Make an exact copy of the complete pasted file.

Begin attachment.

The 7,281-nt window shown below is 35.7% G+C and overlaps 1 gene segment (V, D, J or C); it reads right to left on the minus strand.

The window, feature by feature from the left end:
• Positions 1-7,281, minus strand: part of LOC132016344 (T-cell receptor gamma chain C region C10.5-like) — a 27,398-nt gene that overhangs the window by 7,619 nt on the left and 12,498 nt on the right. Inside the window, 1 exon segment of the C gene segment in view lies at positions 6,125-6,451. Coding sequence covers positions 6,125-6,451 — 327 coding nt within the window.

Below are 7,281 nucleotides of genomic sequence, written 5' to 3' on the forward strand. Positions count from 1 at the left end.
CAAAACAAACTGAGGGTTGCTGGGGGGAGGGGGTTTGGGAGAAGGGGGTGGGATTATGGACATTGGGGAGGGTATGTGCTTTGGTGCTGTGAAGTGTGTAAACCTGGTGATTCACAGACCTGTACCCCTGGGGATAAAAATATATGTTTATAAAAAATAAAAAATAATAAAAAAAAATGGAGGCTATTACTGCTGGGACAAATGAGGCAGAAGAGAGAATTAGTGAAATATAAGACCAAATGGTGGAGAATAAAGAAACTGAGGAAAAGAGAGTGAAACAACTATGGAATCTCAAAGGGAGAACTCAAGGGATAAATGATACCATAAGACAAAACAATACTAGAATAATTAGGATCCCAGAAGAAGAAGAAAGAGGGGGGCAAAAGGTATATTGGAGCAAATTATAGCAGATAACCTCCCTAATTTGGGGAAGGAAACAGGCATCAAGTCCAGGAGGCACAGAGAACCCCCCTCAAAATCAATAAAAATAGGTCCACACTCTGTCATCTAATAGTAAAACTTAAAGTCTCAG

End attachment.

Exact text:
The 7,281-nt window shown below is 35.7% G+C and overlaps 1 gene segment (V, D, J or C); it reads right to left on the minus strand.

The window, feature by feature from the left end:
• Positions 1-7,281, minus strand: part of LOC132016344 (T-cell receptor gamma chain C region C10.5-like) — a 27,398-nt gene that overhangs the window by 7,619 nt on the left and 12,498 nt on the right. Inside the window, 1 exon segment of the C gene segment in view lies at positions 6,125-6,451. Coding sequence covers positions 6,125-6,451 — 327 coding nt within the window.

Below are 7,281 nucleotides of genomic sequence, written 5' to 3' on the forward strand. Positions count from 1 at the left end.
CAAAACAAACTGAGGGTTGCTGGGGGGAGGGGGTTTGGGAGAAGGGGGTGGGATTATGGACATTGGGGAGGGTATGTGCTTTGGTGCTGTGAAGTGTGTAAACCTGGTGATTCACAGACCTGTACCCCTGGGGATAAAAATATATGTTTATAAAAAATAAAAAATAATAAAAAAAAATGGAGGCTATTACTGCTGGGACAAATGAGGCAGAAGAGAGAATTAGTGAAATATAAGACCAAATGGTGGAGAATAAAGAAACTGAGGAAAAGAGAGTGAAACAACTATGGAATCTCAAAGGGAGAACTCAAGGGATAAATGATACCATAAGACAAAACAATACTAGAATAATTAGGATCCCAGAAGAAGAAGAAAGAGGGGGGCAAAAGGTATATTGGAGCAAATTATAGCAGATAACCTCCCTAATTTGGGGAAGGAAACAGGCATCAAGTCCAGGAGGCACAGAGAACCCCCCTCAAAATCAATAAAAATAGGTCCACACTCTGTCATCTAATAGTAAAACTTAAAGTCTCAG